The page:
Activities of Daily Living Explained

Activities of Daily Living (ADLs) are the basic activities of day-to-day living that one must complete to live comfortably and healthily. These activities include the following:  

Ambulating: Walking, with or without assistive equipment such as a cane or walker, or operating a wheel chair or motorized scooter.

Transferring: Transitioning one’s body position to ambulate. For example, standing up from a chair or getting from the bed to a wheelchair.

Toileting: Including the entire process of going to the bathroom, from needing reminders to initiate or to complete steps throughout the process, to needing physical assistance with pre or post bowel/bladder movement care. 

Feeding:  Physical capacity to eat meals, not including meal preparation.

Dressing: Including choosing appropriate clothing, and undressing.

Grooming: Including bathing, dental cleaning, and all hygienic self-care.

It is important to know and understand the Activities of Daily Living that your loved one has difficulty performing, and those which they need “cueing” with -- meaning reminders or prompts to complete the activity. 

Many providers and benefit programs use ADLs to evaluate the appropriate care level for your loved one, or to determine benefit eligibility. Medicaid, VA Benefits, and Long Term Care insurance all will require an evaluation of the beneficiary’s ability to perform ADLs. 

Aside from the Basic ADLs listed, there is a subcategory called Instrumental ADLs, which include matters like housework, money management, shopping, preparing food, driving, etc. 

These are important activities when considering quality of life, but are not typically considered when qualifying for benefits. 

They may, however, play a role in determining the appropriate care level when seeking out-of- home care, assisted living, or other care options. So be sure to list the activities that your loved one struggles with and keep this information with the other documents and papers.


A guardianship is a legal right given to a person to be responsible for the food, health care, housing, and other necessities of a person deemed fully or partially incapable of providing these necessities for himself or herself.

Establishing Guardianship is a court process which is a great deal more costly and complicated than establishing a Power of Attorney. A medical evaluation of competency is legally required. The senior must be determined medically incompetent. This process is emotionally draining for the senior and his family. After the incompetency is determined, the person seeking Guardianship must go before a judge to declare the incompetence and petition for Guardianship. The court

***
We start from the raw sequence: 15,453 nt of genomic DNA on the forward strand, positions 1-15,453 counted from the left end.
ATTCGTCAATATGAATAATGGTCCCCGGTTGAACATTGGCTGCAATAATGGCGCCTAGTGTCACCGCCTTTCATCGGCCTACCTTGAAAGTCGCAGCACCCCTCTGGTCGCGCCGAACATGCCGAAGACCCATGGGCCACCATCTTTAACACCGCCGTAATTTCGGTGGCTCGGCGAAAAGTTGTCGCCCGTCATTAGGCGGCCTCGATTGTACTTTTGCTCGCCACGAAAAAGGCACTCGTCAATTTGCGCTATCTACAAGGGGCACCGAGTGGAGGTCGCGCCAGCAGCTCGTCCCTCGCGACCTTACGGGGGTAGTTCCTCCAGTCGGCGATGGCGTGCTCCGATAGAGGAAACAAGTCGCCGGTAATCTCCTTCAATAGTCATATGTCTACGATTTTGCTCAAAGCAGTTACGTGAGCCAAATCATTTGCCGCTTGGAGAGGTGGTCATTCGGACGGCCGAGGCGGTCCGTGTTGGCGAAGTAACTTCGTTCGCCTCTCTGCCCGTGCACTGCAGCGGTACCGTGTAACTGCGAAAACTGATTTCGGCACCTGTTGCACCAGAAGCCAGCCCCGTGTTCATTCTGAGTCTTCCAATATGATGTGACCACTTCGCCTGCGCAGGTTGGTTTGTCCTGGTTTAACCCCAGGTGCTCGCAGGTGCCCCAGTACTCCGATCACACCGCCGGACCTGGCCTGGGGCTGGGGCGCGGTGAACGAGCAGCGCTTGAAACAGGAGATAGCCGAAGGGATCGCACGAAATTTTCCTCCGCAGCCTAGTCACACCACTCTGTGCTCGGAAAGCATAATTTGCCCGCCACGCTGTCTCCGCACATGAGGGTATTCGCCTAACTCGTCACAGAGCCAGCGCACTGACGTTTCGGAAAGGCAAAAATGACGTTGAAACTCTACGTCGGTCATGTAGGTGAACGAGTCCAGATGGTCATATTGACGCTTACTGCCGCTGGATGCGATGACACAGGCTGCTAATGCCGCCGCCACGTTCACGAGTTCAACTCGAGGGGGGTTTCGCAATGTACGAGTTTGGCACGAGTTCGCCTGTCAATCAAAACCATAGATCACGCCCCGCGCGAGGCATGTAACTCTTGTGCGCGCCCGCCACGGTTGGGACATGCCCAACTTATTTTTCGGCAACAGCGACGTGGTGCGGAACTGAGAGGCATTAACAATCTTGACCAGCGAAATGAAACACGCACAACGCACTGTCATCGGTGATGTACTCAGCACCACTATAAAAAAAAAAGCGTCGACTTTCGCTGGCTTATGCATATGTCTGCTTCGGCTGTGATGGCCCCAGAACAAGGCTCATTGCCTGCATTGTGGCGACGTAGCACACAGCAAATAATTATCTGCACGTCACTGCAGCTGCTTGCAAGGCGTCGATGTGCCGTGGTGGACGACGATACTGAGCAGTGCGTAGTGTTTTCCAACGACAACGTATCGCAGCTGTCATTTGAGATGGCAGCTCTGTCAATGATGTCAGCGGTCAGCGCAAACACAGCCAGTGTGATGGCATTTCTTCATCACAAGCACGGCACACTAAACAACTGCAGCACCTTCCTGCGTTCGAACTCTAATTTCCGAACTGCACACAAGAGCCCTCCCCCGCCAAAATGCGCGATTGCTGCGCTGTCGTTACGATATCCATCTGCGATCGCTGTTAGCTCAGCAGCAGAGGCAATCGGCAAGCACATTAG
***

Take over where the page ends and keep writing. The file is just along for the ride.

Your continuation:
date is announced and all family members will be informed and invited to contest, whether or not they have a meaningful relationship with the senior in question. The senior may also contest the proceedings.

It is recommended to avoid Guardianship to the best of your ability. Investing the time and money to consult with an Elder Law Attorney to draft an airtight Power of Attorney document early, and before a crisis hits, ismuch more cost effective and may save a family a significant amount of emotional hardship. When Guardianship cannot be avoided, seeking the advice of an elder law attorney is appropriate.

How to Choose a Power of Attorney

Who should you trust with your POA? It does not necessarily have to be the family member or friend with the most health care knowledge or the most advanced understanding offinances.

It is not wise to name a person as POA just to spare hurt feelings. For example, in a family where there are four adult children, the temptation is often to name all four children as POAs
so that everyone has fair say, but this can complicate decision-making in the future when family dynamics come into play.

The best course, usually, is to choose two loved ones (one as the primary agent and one as an alternate) that you trust to keep your best interests at heart. You may grant both financial and medical powers to the same agent, as medical and financial decisions will overlap frequently. If you choose different individuals as financial and medical POA, be sure to choose individuals who work well together, as frequently they will have to agree mutually on decisions.